Interviews with ISSVA Members

Each newsletter we plan to introduce you to a member of ISSVA and

Get to know: Annouk-Anne Bisdorff-Bresson!

Interview from: September 2021

We're proud to introduce you to one of ISSVA's At-Large Board Members, Dr. Annouk-Anne Bisdorff-Bresson, from Paris, France.

What drew you to the field of vascular anomalies?

Prior to my radiology residency I did a general medicine residency and was still not sure if I wanted to stay in radiology, having a hard time seeing less "clinic patients" in diagnostic radiology. However, during my radiology residency in 2000, I rotated through the NRI department at Lariboisière Hospital and their vascular anomalies clinic.

This rotation through the VAC clinic next to Odile Enjolras and the IR team was a revelation; as it was the perfect combination of seeing children and adults in clinic, having a multidisciplinary approach of the clinic and imaging and deciding together upon the treatment approach using either clinical follow up, interventional radiology, surgery or both. Odlie Enjolras suggested a one-year research fellowship in 2001 at Children's Hospital Boston with Patricia Burrows, John Mulliken and Steve Fishman to get more familiar with vascular anomalies. The Boston group confirmed my interest in the field, and, by the way, turned out to be the best year in my life! Returning to Paris, I worked with Odile Enjolras until 2005 and took over Lariboisière's VAC clinic after her retirement.

Did you have a mentor or someone in particular that inspired you professionally?

Concerning the vascular Anomalies field, Odile Enjolras taught me some of her clinical skills, the Boston Group, and particularly Vickie Karian (a nurse practitioner) taught me how to explain, with simple words, what a vascular anomaly is to kids. John B Mulliken and his passion for Vascular anomalies as well as, in interventional radiology, Armand Aymard, Charbel Mounayer and P E Burrows who trained me.

What do you know now that you wish you knew when you were 25 years old?

That ideals do not exist and that the ideas you have take time to break through! Research can sometimes progress slowly, so learn to be as patient as our patients have to be... things can change with time!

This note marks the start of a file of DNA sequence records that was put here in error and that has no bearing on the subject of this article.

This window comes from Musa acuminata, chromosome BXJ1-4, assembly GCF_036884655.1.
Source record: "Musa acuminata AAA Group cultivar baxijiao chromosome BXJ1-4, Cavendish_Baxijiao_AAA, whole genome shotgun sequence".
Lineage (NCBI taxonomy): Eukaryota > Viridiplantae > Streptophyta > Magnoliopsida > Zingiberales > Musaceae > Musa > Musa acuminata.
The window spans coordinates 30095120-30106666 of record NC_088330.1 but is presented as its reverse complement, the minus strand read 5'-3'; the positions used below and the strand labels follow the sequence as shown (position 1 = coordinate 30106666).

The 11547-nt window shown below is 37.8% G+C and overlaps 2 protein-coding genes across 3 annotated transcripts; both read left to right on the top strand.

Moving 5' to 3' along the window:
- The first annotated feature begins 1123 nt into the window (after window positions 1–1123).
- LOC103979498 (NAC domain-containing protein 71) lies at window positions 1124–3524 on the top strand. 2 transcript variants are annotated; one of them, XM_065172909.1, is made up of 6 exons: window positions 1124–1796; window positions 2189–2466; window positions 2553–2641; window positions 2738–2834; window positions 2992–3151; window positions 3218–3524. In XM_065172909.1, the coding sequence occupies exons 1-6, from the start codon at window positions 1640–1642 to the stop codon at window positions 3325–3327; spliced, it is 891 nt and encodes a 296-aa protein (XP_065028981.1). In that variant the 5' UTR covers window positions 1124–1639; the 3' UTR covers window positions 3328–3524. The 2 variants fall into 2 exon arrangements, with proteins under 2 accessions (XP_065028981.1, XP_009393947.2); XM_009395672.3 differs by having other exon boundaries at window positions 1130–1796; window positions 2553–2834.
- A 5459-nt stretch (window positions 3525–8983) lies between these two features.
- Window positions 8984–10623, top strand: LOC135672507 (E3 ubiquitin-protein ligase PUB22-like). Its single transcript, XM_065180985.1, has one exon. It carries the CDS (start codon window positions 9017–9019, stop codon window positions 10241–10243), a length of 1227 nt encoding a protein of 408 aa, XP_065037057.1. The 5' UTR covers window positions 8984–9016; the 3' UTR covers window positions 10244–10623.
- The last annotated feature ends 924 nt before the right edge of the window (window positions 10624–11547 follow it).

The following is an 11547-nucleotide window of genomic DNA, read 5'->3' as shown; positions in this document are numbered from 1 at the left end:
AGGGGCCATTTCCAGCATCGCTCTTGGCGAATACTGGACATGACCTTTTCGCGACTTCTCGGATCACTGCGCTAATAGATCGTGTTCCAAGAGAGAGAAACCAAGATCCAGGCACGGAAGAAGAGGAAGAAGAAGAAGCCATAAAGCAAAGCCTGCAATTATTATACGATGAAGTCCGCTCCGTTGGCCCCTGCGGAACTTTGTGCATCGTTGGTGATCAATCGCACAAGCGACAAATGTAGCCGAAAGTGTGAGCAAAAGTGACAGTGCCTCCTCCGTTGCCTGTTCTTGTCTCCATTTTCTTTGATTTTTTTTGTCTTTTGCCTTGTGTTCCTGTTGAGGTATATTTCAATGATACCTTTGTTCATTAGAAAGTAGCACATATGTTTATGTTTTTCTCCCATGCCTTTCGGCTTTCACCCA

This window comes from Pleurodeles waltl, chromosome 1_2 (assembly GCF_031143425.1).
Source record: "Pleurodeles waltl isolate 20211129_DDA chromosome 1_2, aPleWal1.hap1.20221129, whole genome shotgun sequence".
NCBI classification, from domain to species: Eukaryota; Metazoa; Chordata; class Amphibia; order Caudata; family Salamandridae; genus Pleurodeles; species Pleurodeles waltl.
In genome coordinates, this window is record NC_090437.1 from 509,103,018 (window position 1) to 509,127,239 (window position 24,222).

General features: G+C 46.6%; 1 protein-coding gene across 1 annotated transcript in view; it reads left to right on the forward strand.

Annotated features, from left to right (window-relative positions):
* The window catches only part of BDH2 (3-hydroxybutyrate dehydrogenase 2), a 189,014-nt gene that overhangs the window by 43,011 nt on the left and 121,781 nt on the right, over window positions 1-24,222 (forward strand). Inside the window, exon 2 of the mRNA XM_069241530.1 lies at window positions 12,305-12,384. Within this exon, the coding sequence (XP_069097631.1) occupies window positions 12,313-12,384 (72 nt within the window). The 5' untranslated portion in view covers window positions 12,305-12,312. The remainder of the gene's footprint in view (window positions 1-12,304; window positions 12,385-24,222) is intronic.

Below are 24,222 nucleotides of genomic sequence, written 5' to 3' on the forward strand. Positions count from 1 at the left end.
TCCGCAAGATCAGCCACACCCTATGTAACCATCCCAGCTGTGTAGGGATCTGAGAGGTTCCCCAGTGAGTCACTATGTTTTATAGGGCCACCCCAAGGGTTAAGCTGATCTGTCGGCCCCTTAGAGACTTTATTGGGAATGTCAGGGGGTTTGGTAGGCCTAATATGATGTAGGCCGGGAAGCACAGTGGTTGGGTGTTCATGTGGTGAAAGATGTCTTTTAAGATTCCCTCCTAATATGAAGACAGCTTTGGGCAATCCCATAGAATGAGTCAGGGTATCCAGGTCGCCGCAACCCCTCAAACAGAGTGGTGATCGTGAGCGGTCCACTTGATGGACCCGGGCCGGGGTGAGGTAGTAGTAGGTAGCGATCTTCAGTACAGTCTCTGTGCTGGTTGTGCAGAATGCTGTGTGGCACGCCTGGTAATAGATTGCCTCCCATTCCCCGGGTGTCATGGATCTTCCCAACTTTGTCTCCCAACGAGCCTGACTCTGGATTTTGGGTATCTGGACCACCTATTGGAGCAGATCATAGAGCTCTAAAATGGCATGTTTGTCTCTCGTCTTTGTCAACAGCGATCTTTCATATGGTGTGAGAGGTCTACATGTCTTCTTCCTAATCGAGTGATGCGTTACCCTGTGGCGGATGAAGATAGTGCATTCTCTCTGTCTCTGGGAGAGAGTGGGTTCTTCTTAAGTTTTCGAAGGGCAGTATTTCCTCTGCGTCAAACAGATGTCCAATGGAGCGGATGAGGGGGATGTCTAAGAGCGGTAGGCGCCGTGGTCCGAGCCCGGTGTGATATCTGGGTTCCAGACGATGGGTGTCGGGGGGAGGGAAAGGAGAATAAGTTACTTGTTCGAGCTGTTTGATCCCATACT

If you did not go into the medical field, is there another career you considered?

Opening up a restaurant/bar or a Bed & Breakfast by the sea.

Get to know: Dov Goldenberg!

Interview from: July 2021

We're proud to start this interview series by introducing you to ISSVA's Scientific Committee chair, Prof Dov Goldenberg, from São Paulo, Brazil.

What drew you to the field of vascular anomalies?

I was in medical residence in plastic surgery in 1997 when I had the opportunity to visit a plastic surgeon in the United States who took care of pediatric burn patients. At the time I didn't know that one of his specialties was vascular anomalies. While training with him I had my first introduction to a vascular anomalies clinic.

A few months later, upon returning to Brazil, I discovered that the person in charge of our patients with vascular anomalies was retiring and I was invited to treat his patients while I was still in my residence program. From that moment, I have been treating vascular anomalies patients and since that time it has become my main research field at the university. Today I’m proud to be in charge of our Vascular Anomalies Clinic.

Why did you choose your specialty, and what does plastic surgery bring to vascular anomalies?

I chose to practice plastic surgery because plastic surgery allow us to repair problems and give patients their normal lives back. This specialty is needed for vascular anomalies treatment, and there is a lack of specialists taking care of vascular anomalies patients.

Tell us about a vascular anomalies case which had a big impact on you or changed the way you think.

As a medical student, I saw a patient with a complex AVM. I was able to remove the lesion and perform a complex reconstruction with a multidisciplinary team and we had a remarkable outcome.

What is the last book you read? What is your favorite book or movie?

The last book I read was "Homo Deus" by Yuval Noah Harari, however my favorite book remains "Crime and Punishment" by Fyodor Dostoevsky. My favorite movie is "The Great Gatsby."

If you did not go into the medical field, is there another career you considered?

Yes, an airline pilot!